Mortal Sin & Salvation Outside the Church?

I am a cradle Catholic(52 yrs old. Unfortunately I have been influenced by Anti-Catholic misinformation over the last few years. I have spent the last 6 momths studying the Early Church Fathers and Catholic Doctrine. I have been greatly enlightened. This site and other Catholic sites has provided me with a great revelation of the truth. I thank everyone involved for their tremendous effort. I read somewhere that there is no Salvation outside of the Catholic Church. It is my understanding that as of Vatican Two the Church acknowledges other religions. If this is true how do the issues of Mortal Sin apply to them? For example is missing Mass still a Mortal Sin? If it is how do the other accepted religions get around it? What about confession, why are we Catholics required to Confess regulary before a Priest and they are not? These Questions were asked of me by non-Catholics.(Probably Anti-Catholics) Thank you for the Truth.

Angelo Palumbo


Dear Angelo,

You ask some important questions. More in depth responses are available thru Catholic Answers. I will try to be brief here.

Sin (personal) is a knowing and deliberate violation of God's law. For it to be mortal the "matter" must be serious, for example one of the Ten Commandments. Deliberately missing Mass would be a mortal sin (assuming that the person realized the serious obligation, cf. Dies Domini). A non-Catholic would presumably not understand that obligation. If he did, of course, his salvation would depend on taking the step to joining the Church. Baptism would wash away all his sins. If he were baptized in another Christian Church, he would have to receive the sacrament of confession to obtain forgiveness of sins committed after baptism. Vatican II taught the necessity of membership in the Catholic Church to be saved. The traditional teaching still stands: "Outside the Catholic Church there is no salvation." This clearly flows from a positive response to the three basic questions. I hasten to add we can never judge the state of any other person's soul, e.g., whether their not being Catholic is somehow their own fault. However, the question we can ask: Is it ours? At a minimum have we prayed for that other person's conversion?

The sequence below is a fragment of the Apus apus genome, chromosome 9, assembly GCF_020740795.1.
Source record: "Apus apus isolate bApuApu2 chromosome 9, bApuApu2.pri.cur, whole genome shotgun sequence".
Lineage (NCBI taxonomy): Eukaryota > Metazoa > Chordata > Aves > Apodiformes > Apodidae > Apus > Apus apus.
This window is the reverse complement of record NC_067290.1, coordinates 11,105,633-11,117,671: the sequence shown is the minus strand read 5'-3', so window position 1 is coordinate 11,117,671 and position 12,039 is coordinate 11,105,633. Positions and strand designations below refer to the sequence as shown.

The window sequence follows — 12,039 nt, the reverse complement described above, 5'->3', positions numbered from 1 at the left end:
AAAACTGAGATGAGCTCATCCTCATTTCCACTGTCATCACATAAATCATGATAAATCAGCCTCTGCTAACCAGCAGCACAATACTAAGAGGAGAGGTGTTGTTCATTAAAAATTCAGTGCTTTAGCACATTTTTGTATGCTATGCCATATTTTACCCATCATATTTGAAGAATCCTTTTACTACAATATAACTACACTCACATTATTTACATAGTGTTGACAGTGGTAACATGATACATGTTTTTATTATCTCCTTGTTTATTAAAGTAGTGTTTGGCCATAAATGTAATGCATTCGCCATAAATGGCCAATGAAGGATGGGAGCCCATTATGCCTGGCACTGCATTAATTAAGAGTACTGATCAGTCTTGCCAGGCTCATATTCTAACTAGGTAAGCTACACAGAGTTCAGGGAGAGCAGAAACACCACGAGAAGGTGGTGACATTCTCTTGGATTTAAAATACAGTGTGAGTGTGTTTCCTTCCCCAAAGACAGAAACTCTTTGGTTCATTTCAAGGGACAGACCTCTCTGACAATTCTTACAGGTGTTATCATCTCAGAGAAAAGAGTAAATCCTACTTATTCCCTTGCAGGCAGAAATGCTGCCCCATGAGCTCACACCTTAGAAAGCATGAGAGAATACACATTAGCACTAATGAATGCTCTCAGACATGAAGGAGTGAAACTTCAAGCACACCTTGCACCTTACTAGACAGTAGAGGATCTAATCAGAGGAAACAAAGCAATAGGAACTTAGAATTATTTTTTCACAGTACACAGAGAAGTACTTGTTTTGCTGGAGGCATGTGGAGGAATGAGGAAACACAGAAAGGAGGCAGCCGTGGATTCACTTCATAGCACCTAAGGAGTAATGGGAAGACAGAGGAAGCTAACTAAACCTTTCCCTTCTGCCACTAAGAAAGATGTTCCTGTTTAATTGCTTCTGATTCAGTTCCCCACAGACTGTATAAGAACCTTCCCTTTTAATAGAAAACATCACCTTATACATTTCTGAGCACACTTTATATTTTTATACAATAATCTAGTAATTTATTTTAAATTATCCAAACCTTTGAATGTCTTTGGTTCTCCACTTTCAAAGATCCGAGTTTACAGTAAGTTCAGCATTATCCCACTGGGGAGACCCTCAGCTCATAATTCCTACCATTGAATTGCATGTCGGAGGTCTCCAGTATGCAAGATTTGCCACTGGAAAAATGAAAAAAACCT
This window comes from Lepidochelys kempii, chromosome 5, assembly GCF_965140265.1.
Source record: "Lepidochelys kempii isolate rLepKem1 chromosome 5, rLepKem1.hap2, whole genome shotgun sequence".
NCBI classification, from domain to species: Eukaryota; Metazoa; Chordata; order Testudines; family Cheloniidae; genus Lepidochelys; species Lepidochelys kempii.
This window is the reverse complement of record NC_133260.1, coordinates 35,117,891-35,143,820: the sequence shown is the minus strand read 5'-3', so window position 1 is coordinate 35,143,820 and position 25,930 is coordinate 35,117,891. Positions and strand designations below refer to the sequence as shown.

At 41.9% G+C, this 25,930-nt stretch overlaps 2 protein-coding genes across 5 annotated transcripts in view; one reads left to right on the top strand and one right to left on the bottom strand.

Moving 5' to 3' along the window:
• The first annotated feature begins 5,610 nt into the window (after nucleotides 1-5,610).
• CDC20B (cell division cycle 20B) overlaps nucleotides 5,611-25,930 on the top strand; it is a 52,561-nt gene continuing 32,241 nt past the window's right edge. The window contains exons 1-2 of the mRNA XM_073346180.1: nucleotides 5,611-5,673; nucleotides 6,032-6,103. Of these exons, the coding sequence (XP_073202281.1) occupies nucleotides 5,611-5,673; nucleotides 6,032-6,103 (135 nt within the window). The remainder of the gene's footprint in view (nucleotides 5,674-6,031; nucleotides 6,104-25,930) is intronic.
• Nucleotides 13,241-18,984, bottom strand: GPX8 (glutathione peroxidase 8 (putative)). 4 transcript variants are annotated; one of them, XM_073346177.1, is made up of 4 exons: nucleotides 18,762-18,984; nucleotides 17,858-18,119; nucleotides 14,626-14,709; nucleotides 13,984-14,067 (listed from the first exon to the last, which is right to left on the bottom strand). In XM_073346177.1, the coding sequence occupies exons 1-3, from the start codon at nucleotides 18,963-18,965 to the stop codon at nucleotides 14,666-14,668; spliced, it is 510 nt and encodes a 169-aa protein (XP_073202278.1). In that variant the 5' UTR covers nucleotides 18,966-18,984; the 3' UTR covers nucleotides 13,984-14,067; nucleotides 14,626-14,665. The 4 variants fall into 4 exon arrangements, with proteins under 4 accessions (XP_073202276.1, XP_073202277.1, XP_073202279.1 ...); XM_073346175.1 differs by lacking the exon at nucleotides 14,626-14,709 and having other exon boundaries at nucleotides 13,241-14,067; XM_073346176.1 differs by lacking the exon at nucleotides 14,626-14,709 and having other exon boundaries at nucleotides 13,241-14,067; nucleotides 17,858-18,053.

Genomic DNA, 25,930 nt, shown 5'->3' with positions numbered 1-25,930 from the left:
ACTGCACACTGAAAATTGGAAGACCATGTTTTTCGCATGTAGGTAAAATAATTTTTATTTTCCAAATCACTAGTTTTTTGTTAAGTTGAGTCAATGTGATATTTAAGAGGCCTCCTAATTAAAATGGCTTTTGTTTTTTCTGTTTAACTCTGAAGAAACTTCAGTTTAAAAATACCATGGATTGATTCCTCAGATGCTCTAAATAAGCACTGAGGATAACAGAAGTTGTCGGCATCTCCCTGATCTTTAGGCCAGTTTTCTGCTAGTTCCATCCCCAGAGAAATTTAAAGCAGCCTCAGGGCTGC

God bless,

Fr. Phil Bloom


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